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Pelvic Reconstructive Surgery

Pelvic reconstructive surgery has come a long way in the last decade as technological improvements and physicians have become more specialized. This is especially true in the realm of gynecology, where more and more emphasis is placed on restoring normal anatomy and function after surgery.

Pelvic reconstructive surgery may be required after a routine gynecological operation or as part of extensive treatment for advanced cancer. Regardless of the reason, pelvic reconstructive surgery has been shown to reduce potential problems and side effects from surgery and improve patients' quality of life.

Complex pelvic reconstructive surgery requires extensive specialized training, proficiency at using special pelvic reconstructive surgery techniques and a dedication to working with women to understand their needs, expectations, and goals. A plastic surgeon and a gynecologic oncologist will work together to produce cosmetic results that restore as much anatomy and function as possible. In radical cancer surgery, where pelvic surgical reconstruction is an integral part of the overall treatment plan, this teamwork is especially important.

Experienced, board-certified plastic surgeons provide a full range of pelvic reconstructive surgery procedures. Pelvic reconstructive surgery of the vulva can be performed creating a new vagina. This will help fix congenital abnormalities using split-thickness skin grafts and a temporary vaginal mold. Pelvic reconstructive surgery can be used in rebuilding the vagina after radical cancer treatment. Skin grafts can cover large defects after radiation therapy, or radical surgery during recurrent cancer in the vulva and groin.

Pelvic reconstructive surgery is used to rebuild vital organs, such as a urinary bladder, vagina or pelvic floor. Sometimes these organs must be removed to treat advanced cancer or are severely damaged after radiation therapy. Bladder reconstruction is often possible by creating a pouch that holds the urine internally, eradicating the need for an external collection bag. Pelvic reconstructive surgery of the pelvic floor for correcting a prolapsed pelvis, and to treat urinary or rectal incontinence may also be performed.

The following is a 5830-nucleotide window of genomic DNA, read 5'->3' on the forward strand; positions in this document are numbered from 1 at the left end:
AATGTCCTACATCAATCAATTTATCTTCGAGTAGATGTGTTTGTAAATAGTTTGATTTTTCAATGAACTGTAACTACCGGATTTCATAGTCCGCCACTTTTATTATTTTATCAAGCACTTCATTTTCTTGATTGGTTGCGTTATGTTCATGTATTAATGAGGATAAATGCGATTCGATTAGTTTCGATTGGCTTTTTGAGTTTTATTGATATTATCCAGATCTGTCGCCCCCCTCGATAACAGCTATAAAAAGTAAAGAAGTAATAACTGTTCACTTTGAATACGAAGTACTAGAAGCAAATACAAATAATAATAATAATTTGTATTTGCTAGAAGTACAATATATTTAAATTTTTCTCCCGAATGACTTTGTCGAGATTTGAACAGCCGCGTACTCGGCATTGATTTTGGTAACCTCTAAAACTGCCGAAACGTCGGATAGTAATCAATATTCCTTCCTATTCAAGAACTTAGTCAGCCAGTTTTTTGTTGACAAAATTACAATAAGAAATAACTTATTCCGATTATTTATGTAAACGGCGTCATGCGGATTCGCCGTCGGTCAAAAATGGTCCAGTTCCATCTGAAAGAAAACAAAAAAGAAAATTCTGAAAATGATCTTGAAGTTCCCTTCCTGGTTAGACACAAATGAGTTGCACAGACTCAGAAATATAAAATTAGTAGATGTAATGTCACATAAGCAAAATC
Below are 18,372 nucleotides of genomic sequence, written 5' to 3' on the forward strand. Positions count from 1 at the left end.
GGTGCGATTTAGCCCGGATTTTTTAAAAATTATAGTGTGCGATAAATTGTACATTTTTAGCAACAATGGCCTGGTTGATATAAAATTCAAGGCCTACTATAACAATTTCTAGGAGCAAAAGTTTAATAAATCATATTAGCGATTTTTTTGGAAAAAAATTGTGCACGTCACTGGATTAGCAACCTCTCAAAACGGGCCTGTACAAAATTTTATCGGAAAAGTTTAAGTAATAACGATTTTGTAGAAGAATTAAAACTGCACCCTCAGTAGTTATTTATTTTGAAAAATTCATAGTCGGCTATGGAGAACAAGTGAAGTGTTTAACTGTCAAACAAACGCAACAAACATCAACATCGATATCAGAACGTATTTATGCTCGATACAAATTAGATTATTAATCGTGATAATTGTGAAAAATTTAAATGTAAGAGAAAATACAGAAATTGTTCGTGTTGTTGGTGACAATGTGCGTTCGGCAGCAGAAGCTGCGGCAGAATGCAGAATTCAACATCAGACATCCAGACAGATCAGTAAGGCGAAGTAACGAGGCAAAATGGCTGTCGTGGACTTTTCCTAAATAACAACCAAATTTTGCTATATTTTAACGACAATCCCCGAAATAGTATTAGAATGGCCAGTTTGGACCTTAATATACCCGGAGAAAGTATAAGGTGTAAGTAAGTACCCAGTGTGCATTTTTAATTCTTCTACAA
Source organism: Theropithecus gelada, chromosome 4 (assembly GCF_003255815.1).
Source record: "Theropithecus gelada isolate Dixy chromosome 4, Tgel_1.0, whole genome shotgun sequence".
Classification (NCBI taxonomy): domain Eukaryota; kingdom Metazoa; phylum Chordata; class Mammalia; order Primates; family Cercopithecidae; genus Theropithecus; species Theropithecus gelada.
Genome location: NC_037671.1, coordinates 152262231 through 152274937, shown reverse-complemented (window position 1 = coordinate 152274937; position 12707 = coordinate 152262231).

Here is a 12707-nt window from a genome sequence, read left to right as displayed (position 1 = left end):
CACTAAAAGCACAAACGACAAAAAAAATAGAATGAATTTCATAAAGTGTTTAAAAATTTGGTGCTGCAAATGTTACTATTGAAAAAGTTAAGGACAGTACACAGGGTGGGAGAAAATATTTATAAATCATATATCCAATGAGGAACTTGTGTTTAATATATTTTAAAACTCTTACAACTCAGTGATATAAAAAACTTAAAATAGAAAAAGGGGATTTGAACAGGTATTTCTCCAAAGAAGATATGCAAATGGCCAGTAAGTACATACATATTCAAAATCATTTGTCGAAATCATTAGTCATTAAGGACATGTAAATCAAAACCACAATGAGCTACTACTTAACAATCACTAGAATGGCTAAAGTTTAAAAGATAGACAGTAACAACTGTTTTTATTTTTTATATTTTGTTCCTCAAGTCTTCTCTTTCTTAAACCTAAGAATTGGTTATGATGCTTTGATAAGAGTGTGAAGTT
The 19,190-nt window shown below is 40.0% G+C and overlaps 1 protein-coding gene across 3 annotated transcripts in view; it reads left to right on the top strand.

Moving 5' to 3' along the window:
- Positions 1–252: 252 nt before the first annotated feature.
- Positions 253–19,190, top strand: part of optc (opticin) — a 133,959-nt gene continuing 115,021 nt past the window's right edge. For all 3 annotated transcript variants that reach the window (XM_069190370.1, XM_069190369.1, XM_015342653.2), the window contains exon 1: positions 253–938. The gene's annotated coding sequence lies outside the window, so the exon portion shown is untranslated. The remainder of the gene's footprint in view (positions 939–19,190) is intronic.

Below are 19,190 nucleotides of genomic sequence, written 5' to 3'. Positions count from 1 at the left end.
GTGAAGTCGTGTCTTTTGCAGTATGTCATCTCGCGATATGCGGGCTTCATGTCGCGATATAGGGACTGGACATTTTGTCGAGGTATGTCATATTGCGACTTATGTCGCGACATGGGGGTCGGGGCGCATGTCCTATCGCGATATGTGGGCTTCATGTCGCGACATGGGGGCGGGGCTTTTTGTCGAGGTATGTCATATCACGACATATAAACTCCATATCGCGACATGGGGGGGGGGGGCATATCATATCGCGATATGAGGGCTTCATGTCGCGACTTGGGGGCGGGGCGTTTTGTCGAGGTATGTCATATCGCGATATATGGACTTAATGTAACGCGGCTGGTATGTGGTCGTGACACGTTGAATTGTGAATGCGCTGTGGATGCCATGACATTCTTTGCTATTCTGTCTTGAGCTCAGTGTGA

An evaluation of urinary incontinence includes a complete gynecological exam. One type of treatment currently available is biofeedback and functional electrical stimulation. This pelvic floor physical therapy utilizes a computer system that provides visual feedback to re-educate and strengthen the pelvic floor muscles. The patient works one-on-one with a specialized, experienced nurse. Physical therapy has proven to successfully treat most women with stress or urge incontinence.

It is important to for the participating physicians and staff members to spend time with prospective patients to discuss their concerns and expectations, as well as to review the options for treatment and pelvic reconstructive surgery. Today's pelvic reconstructive surgery techniques can produce cosmetically pleasing and functional results that improve a woman's quality of life. Consult your physician if you think pelvic reconstructive surgery can enhance your life.